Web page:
Eventually, we had to turn back around.
So, there we were, making our way back to the docks. I had to do it.
"Listen, unless you have plans, I'd love to take you out for a drink later tonight."
Then came her smile. Then the number. Then the "tonight."
Because Burlington bars can be the best wingmen.
Burlington bars are incredible for dates because they're confined and intimate. They also offer the best beers in the country. She ordered a martini.
To this day, I don't remember exactly what we talked about. But it must have been interesting, because we both eyed each other like we were paintings at the MoMa and laughed like we were watching The Hangover for the first time.
Her long leg was folded around mine. I kissed her at the bar, and honestly, it made me feel like I could sprint the entire New York Marathon. Murder me, I thought, because this was the highest I would ever feel. They always say you crash the hardest when you're all the way at the top, right?
Tab paid. Tip left.
Tab paid. Tip left. I would have held the door open for her, but she was the one dragging me out.
We stumbled all the way up Main Street. Passing all of Burlington's restaurants, bars, smoothie shops—we were having a time and a half when "the crash" came.
Sometimes, I had this move that (I thought) gave me mysterious sex-appeal to the likes of Tom Selleck or the guy from Fifty Shades of Grey, but it probably landed wildly far off from that.
It basically involved playfully pushing her back up against a wall, then pushing her chin up with my hand to kiss her. It's a classic move. Your grandfather was the one who came up with it.
Hips grabbed, check. Push back, check. Except there was no wall. There was a big bush where the wall should've been. And behind that big bush was nothing. Literal darkness, like a cliff at the end of the world. She fell backwards down the cliff—and fumbled and tumbled, all the way down. Nothing I could do about it now, so I turned around before anybody noticed and started the long walk home...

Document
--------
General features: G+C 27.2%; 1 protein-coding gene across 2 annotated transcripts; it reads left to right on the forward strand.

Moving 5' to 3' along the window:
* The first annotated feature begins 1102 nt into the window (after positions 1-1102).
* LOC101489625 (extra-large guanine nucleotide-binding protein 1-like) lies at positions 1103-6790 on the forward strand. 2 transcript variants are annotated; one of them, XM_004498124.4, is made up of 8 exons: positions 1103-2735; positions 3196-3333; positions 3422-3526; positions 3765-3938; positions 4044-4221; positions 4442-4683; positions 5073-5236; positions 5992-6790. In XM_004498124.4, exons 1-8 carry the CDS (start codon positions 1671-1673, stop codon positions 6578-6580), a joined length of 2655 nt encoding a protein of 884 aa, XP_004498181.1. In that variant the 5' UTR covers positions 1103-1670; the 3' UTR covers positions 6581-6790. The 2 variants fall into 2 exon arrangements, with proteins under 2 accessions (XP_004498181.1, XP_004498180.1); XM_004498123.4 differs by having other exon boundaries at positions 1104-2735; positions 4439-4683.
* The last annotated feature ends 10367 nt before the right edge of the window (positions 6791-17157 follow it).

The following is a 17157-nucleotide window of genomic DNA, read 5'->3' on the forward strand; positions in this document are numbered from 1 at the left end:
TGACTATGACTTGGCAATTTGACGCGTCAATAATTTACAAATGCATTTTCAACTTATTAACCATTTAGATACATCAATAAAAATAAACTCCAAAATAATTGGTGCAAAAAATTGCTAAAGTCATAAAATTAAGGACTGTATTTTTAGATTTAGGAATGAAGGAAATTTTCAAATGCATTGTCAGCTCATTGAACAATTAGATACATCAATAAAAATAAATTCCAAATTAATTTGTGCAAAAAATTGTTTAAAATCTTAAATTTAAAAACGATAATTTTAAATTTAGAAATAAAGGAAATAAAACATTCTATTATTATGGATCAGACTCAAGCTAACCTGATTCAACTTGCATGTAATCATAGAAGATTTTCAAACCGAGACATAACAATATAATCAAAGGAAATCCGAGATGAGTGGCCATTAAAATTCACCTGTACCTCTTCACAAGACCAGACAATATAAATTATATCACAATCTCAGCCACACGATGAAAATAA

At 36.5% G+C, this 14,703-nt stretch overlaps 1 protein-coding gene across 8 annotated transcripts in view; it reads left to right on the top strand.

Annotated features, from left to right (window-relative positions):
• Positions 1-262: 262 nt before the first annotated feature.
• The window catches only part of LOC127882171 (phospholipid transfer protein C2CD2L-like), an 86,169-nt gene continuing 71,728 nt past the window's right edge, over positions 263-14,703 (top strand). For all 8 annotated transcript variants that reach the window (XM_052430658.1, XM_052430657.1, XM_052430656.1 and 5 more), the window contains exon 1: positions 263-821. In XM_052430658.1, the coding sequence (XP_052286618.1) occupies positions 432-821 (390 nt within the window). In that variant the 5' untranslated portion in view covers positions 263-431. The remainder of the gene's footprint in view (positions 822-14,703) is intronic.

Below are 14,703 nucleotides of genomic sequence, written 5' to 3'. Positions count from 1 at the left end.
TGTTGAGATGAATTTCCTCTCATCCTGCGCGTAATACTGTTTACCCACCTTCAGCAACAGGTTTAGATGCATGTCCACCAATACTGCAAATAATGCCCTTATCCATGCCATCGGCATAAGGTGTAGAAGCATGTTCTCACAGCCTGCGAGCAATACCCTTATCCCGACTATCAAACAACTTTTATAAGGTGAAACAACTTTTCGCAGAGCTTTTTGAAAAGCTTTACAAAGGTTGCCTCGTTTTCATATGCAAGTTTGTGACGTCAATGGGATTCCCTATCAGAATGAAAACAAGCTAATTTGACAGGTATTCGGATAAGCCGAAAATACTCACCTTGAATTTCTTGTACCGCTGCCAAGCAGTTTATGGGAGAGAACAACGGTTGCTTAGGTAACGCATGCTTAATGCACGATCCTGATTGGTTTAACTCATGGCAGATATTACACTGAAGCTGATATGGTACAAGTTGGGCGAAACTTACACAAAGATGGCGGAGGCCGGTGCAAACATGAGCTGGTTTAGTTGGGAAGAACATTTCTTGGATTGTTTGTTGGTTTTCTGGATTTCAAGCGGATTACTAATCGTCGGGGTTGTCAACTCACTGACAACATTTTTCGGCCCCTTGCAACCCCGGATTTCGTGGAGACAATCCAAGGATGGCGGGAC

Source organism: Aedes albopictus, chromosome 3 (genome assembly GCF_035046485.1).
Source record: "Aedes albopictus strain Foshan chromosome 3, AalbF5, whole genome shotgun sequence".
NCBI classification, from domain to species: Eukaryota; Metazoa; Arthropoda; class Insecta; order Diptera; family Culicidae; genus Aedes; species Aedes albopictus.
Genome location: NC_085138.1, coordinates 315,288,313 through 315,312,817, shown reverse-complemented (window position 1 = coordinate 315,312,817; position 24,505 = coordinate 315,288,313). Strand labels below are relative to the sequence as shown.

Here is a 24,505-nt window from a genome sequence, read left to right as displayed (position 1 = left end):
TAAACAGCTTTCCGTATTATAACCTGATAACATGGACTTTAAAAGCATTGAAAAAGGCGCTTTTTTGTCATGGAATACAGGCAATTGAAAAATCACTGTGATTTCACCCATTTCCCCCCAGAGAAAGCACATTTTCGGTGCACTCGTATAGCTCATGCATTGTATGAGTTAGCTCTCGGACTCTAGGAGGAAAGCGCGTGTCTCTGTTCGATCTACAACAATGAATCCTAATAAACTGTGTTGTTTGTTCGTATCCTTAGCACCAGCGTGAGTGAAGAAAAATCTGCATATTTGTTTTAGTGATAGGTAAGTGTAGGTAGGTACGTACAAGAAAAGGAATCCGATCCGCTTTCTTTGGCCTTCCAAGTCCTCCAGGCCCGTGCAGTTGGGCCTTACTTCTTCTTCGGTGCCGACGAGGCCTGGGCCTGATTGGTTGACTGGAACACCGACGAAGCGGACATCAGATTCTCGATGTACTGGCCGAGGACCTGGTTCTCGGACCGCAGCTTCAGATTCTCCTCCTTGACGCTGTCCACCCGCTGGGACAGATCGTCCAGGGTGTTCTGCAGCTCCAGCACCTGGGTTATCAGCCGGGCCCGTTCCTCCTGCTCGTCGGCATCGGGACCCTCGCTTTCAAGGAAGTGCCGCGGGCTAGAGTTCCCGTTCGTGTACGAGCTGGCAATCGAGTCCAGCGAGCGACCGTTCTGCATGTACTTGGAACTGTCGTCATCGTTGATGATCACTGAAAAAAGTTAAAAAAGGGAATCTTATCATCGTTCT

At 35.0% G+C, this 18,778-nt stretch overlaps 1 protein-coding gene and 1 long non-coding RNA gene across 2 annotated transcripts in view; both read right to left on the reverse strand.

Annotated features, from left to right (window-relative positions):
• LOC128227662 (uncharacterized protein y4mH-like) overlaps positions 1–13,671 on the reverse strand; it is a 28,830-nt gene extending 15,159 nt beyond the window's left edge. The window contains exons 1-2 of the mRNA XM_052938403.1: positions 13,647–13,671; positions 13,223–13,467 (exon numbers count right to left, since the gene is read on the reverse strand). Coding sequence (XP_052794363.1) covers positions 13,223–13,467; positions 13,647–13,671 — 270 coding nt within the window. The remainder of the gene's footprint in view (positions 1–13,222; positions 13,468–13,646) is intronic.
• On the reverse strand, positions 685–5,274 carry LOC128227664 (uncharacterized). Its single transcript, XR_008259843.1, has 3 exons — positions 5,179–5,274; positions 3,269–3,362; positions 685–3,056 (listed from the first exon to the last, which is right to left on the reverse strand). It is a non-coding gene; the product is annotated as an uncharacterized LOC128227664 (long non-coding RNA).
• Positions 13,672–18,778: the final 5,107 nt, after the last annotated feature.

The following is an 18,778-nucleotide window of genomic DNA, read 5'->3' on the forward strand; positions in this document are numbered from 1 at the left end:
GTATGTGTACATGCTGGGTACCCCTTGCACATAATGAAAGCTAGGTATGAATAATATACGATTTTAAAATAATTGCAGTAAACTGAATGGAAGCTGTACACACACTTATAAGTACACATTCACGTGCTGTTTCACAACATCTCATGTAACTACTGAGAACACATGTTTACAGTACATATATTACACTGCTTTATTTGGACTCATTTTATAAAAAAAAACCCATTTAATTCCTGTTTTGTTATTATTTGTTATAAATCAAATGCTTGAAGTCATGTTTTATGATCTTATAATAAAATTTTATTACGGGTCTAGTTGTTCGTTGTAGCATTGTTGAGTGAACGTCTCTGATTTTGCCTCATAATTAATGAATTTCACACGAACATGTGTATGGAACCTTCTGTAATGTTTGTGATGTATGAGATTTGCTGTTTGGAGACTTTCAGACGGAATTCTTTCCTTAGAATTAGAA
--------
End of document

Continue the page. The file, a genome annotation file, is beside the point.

Just kidding. I frantically jumped over the bush and pushed past at least eight more on the way down the now-entirely-visible, yet still inconveniently-located cliff on the side of Main Street.
She wasn't moving. No, no, no, no, no.
I knelt right beside her, and she turned to look up at me. Her expression was of somebody trying to hold back laughter, not tears.
Holy shit, she was alive. Me, on the other hand, ruined a perfectly flawless date. It went a full-180 in a matter of 20 minutes. It made sense why she wanted to go back to her hotel room, alone, after that. Murder me, I thought, because this was the lowest I would ever feel.
It was all over?
This is the most important part.
Here's the unexpected moral of this story. Never label something dead if it could still be alive and well. No, not referring to Tina, but to our relationship after that "worst first date." Her and I dated for an entire summer after that.
We went to Cape Cod together. We stayed in a small cottage with a view of the water. We sailed together. She met my friends, and I met hers. We were happy for a time, until the end of the summer. I had to go back to school. It all came to end.
Fate stuck its nasty head out.
"Time to find material for your next worst date story," it said.